I was delighted that Ken and Keiko were able to visit Los Angeles and gain insight on how they could positively influence the yoga program at their studio in Tokyo, recognize the growing potential of partnerships, and the abundant opportunity for collaborations.

 

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Big Island Day Trip: First Stop Hilo!

Our retreat featured a grand expedition that would take us to the eastern coast of the island to visit the bustling Farmers Market in Hilo,  Volcanoes National Park and Big Island Candies. I started the day off with an invigorating yoga class with handstands (Adho Mukha Vrksasana) as our peak.

Once again, Mo packed up special meals for us to take on the road since we would be gone all day exploring sites on a tight schedule.  We loaded up the vans and headed out on Highway  200 traveling about 80 miles (2 hrs) across the Big Island to the densely populated city of Hilo where the lively market was in full swing.  We were joyfully struck by the vibrant medley of produce –lychee, bananas, squash, melons, pineapples, musubi and more fruits and vegetables that were exotic to us but native to the island. There were also flowers of all kinds in dazzling colors, including orchids and anthuriums.

Handmade crafts, jewelry and clothing suitable for the tropical environment filed the outer lying stalls. Everyone left the market with bags loaded with treasures and I couldn’t resist the pareros buying more to add to my growing collection!

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Day 3: An Afternoon Hike in the Pololu Valley

IMG_3084After our morning program, we decided to stay on the North Kohalo Coast and spend the afternoon hiking in the spectacular Pololu Valley. After driving north of the center on Hwy 270 through Kapa’a, we parked our vans and began our descent on the trail, taking a moment to gaze at the vista from the Pololu Overlook and take in the dramatic coastline of black sand contrasted by a lush and serene terrain.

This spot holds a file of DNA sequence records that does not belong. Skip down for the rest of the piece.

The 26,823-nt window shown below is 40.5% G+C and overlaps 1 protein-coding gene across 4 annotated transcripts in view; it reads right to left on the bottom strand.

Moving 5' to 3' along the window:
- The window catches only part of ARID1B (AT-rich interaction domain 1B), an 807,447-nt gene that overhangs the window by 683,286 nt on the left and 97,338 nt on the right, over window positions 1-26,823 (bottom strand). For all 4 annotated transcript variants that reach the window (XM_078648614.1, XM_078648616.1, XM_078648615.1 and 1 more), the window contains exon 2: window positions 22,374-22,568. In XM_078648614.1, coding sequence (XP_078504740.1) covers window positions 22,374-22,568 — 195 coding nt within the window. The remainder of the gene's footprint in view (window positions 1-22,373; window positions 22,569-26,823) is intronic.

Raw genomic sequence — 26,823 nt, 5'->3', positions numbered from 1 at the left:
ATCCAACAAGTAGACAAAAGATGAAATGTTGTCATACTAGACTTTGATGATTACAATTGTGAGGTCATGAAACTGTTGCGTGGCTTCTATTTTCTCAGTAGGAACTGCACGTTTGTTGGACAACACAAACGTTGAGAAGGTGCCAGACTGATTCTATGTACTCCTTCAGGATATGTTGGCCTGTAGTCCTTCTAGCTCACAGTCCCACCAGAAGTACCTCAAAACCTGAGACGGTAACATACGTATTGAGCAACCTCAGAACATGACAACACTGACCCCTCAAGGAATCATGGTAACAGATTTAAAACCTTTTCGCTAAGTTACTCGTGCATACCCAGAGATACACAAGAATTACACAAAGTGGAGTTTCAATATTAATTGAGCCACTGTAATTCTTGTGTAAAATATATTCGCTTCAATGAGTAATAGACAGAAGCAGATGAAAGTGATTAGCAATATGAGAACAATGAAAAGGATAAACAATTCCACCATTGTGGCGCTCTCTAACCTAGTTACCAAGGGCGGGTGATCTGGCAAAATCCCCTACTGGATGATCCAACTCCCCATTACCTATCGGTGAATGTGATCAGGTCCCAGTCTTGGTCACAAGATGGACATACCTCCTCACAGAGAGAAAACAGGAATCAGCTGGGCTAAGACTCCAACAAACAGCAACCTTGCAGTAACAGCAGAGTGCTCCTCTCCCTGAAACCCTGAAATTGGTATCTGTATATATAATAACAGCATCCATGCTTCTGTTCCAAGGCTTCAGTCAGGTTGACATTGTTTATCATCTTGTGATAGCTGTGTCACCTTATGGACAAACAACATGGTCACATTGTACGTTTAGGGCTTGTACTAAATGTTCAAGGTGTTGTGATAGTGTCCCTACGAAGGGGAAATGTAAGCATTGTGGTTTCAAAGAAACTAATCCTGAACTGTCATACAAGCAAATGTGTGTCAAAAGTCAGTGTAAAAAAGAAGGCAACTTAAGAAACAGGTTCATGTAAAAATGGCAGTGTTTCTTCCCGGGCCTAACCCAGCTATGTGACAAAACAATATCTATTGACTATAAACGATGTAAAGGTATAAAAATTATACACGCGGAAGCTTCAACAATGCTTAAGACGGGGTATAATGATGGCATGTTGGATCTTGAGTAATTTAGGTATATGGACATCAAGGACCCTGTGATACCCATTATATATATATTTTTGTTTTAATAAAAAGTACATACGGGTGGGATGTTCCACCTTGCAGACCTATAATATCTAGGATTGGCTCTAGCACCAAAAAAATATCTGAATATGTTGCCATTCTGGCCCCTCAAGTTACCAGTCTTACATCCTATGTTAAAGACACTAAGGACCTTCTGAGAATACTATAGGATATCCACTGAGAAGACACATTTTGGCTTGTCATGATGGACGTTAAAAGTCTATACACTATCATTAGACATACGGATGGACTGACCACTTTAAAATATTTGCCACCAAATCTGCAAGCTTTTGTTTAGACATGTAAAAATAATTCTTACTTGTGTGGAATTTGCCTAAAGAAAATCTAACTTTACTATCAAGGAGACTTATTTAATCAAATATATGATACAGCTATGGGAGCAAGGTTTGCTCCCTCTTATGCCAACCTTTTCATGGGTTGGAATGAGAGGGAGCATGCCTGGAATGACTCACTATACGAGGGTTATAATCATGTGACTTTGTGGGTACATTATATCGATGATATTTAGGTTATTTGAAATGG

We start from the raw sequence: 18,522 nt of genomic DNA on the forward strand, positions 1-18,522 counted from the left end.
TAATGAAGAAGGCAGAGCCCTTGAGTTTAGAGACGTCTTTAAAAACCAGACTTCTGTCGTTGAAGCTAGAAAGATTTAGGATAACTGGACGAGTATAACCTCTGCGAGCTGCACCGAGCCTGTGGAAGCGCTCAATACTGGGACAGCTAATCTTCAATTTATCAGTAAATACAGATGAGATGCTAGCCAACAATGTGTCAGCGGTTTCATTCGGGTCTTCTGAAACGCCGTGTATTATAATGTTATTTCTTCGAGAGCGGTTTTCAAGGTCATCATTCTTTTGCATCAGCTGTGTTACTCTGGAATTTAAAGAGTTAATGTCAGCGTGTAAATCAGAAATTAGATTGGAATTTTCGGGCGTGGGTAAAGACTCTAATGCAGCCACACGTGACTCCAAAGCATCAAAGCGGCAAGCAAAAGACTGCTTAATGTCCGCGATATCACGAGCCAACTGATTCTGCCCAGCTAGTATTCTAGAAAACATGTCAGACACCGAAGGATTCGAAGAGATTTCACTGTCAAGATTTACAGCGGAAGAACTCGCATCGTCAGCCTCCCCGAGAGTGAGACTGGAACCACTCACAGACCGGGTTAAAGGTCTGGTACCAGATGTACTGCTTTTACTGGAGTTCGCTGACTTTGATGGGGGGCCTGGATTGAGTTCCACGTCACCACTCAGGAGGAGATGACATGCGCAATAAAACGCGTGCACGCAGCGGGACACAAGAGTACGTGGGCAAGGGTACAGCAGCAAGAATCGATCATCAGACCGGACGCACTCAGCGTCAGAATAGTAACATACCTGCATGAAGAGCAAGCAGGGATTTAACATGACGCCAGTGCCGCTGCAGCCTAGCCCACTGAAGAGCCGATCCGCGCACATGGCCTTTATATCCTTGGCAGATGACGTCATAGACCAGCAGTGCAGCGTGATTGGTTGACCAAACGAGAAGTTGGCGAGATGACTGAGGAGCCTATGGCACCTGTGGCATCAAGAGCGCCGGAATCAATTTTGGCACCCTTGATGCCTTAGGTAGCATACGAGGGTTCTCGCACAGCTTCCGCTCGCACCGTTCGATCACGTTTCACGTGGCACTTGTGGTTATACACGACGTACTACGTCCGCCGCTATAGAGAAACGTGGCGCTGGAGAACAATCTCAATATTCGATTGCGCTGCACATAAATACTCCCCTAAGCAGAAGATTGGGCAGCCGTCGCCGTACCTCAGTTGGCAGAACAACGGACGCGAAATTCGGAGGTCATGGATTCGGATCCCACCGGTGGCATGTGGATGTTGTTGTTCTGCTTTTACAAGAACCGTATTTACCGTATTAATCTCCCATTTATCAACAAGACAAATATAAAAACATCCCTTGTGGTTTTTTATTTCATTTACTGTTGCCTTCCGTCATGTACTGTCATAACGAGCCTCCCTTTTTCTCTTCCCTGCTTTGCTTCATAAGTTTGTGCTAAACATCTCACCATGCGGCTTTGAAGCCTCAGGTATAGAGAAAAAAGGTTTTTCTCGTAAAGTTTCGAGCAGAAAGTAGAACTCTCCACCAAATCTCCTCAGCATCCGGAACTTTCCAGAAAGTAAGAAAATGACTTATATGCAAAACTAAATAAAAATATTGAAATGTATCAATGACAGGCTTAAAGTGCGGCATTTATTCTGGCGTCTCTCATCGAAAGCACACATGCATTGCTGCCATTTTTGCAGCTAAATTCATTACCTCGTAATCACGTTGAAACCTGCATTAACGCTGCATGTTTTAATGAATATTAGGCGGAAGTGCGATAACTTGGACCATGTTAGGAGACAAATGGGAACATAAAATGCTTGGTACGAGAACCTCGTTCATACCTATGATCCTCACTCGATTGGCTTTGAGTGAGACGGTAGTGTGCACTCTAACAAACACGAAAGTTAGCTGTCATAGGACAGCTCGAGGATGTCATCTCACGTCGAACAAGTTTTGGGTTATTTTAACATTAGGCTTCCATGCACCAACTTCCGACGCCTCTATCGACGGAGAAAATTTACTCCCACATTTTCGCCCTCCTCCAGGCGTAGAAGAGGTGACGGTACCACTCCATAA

I found out that some scenes from the movie Jurassic Park were filmed here, I can see why–the sweeping landscape, with steep sloped emerald-green valleys with misty clouds hovering above, appeared surreal: like a lost forbidden land that would most certainly reveal spectacular surprises, such as, prehistoric dinosaurs, if you were to venture into it. We continued down and lingered around the coast, walking along the rocky beach. Rough surf swept in and literally knocked Julie from her feet!

Afterwards heading back up, we made a short visit to another nearby town—Kapa’au and took a picture with the great Hawaiian Chief Kamehameha I who was born in the nearby Waipio Valley and was courageously responsible for uniting the Hawaiian Islands in 1810.   A brief time was spent walking around the few shops in tiny  and charming town of Kapa’au –but we made a unanimous decision to swing by Hawi for ice cream at Tropical Dreams.

Later on that day, I led a backbend workshop, which was followed by wonderfully delicious dinner.

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The Retreat Day 2: Hawi Town and the Mauna Kea Observatory

David and I kept on schedule to offer a balance of daily asana practice, workshops, and sight-seeing excursions. The North Kohala Coast is surprisingly remote and commercially undeveloped so the quiet, miniscule town of Hawi became our favorite place to visit during breaks throughout the week. Hawi, just a few miles down the road from the retreat center on Highway 270, consisted of a cluster of historic buildings dating back to the 1800s when there was a prominence of sugar plantations and trade in the area. The Kohala Sugar Co. founded in 1863 by Reverend Elias Bond, was in operation until 1973. Still to this day, Hawi town seems untouched and frozen in time, with just the right amount of necessities: an ice cream parlor, Kona Coffee, a couple of boutiques, galleries with goods made by local artisans and a handful of restaurants. By the time I had left the Big Island, I had brought three hand- blocked pareros in a local shop and all of us had eaten our generous share of delicious and exotic flavored ice cream at “Tropical Dreams.”